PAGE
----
Grandparents are riddled with mixed feelings. Anger, blame, fear, along with an overwhelming sense of sadness for their adult child, mix into one huge ball of emotion. At the forefront of all the chaos, we need to focus on leading the path for an innocent child who trusts and depends on our wisdom and guidance.
It wasn’t our choice for our child to become addicted to drugs, mentally ill, or locked behind prison walls, but neither was it our adult child’s vision for themselves.
Questions such as, “Why does he/she hurt everyone around them? I didn’t raise my child to be this way,” play through our minds like a broken record. We can’t train our brains to filter out questions that have no answers.
There are those who firmly believe addiction is a choice and yet I’ve never heard an addict say, “I've always wanted to become addicted to drugs or alcohol,” or a mentally ill person say there are pleased they were born with an affliction that led to losing their children.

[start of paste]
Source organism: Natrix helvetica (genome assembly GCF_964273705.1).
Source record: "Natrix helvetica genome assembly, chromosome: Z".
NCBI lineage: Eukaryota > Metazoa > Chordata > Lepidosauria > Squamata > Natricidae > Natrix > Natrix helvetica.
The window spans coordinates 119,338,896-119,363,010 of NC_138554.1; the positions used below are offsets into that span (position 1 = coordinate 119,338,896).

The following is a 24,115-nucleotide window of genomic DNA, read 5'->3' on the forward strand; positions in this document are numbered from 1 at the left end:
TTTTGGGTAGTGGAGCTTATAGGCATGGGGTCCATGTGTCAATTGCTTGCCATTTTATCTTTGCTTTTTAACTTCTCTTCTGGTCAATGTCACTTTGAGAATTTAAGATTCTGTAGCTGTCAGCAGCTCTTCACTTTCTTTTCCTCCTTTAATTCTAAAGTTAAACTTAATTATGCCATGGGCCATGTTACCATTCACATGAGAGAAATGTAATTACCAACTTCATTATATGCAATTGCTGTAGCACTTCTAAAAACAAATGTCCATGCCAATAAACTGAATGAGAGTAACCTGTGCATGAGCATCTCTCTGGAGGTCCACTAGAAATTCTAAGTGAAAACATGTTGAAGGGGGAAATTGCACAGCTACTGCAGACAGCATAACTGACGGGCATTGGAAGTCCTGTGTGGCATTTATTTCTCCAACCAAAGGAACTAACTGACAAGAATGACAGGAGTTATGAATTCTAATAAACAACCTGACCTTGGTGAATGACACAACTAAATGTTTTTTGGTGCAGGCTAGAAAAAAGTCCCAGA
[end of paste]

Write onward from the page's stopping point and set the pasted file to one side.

A simple explanation for staying positive about birth parents is that a grandchild may think they will “be just like them." If only the negative is pointed out then we set the stage for bitterness. Allow your grandchild to come to their own conclusions by offering truths that include optimistic input.
Maybe the birth father is artistic, or the birth mother athletic, or Dad had a great sense of humor or mom made the best cookies. Sometimes it’s a challenge—but we need to give our grandchildren the best of their parents.
It's important to consider the children’s age and level of understanding with our explanations. Children will likely have more in-depth questions as they grow older, so prepare yourself in advance.
We were given this challenge for a reason. We knew we could raise our grandchildren when we opened our doors. So remind yourself, in spite of the exhaustion and dwindling bank account, that you've got this.